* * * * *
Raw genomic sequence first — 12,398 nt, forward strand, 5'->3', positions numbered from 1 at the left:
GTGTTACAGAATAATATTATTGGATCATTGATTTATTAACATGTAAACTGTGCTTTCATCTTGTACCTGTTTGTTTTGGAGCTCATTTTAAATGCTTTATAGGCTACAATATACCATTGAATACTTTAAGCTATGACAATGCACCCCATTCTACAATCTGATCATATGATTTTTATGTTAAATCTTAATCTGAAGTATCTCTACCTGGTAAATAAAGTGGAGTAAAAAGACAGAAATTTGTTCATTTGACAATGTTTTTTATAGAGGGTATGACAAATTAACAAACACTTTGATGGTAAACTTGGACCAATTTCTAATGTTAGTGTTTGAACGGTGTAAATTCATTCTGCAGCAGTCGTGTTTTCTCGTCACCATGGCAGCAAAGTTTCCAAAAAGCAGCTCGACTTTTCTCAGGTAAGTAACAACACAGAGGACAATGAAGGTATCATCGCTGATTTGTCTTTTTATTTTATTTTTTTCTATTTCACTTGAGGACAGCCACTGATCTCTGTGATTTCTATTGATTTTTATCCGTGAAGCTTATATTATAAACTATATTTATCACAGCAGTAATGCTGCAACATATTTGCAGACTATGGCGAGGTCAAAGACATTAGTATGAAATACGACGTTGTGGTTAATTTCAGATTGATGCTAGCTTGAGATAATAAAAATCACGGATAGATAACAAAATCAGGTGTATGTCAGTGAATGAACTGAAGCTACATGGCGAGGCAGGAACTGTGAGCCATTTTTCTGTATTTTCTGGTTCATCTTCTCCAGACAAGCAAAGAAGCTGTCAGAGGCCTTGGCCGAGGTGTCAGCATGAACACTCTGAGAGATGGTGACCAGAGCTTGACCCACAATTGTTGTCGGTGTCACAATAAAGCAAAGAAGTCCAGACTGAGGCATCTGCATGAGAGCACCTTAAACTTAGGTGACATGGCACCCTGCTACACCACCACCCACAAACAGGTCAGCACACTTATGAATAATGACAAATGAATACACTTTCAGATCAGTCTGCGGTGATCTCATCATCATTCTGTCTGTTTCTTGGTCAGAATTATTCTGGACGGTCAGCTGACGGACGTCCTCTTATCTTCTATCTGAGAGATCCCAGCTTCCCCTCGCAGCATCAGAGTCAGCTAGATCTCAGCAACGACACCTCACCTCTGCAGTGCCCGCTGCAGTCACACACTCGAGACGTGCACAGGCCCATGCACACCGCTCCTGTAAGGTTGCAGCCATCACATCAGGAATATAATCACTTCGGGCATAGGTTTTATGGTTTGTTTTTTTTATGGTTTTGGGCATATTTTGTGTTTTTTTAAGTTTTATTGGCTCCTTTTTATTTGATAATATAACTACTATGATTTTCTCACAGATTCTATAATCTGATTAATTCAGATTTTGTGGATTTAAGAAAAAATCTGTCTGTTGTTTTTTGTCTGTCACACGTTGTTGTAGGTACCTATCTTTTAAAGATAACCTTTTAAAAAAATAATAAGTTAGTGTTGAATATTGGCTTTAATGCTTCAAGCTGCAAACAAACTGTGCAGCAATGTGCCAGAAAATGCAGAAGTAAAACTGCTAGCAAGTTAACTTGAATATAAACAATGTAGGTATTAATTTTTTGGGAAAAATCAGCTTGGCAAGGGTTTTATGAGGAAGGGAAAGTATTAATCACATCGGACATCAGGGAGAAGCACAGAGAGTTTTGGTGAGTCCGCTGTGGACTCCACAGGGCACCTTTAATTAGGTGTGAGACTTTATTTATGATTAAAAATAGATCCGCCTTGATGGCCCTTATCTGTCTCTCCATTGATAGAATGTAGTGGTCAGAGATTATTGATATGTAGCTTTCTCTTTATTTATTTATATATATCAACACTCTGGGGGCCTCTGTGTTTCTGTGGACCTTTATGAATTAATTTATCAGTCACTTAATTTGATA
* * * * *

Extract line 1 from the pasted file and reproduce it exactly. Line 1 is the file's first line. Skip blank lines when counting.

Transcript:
Raw genomic sequence first — 12,398 nt, forward strand, 5'->3', positions numbered from 1 at the left: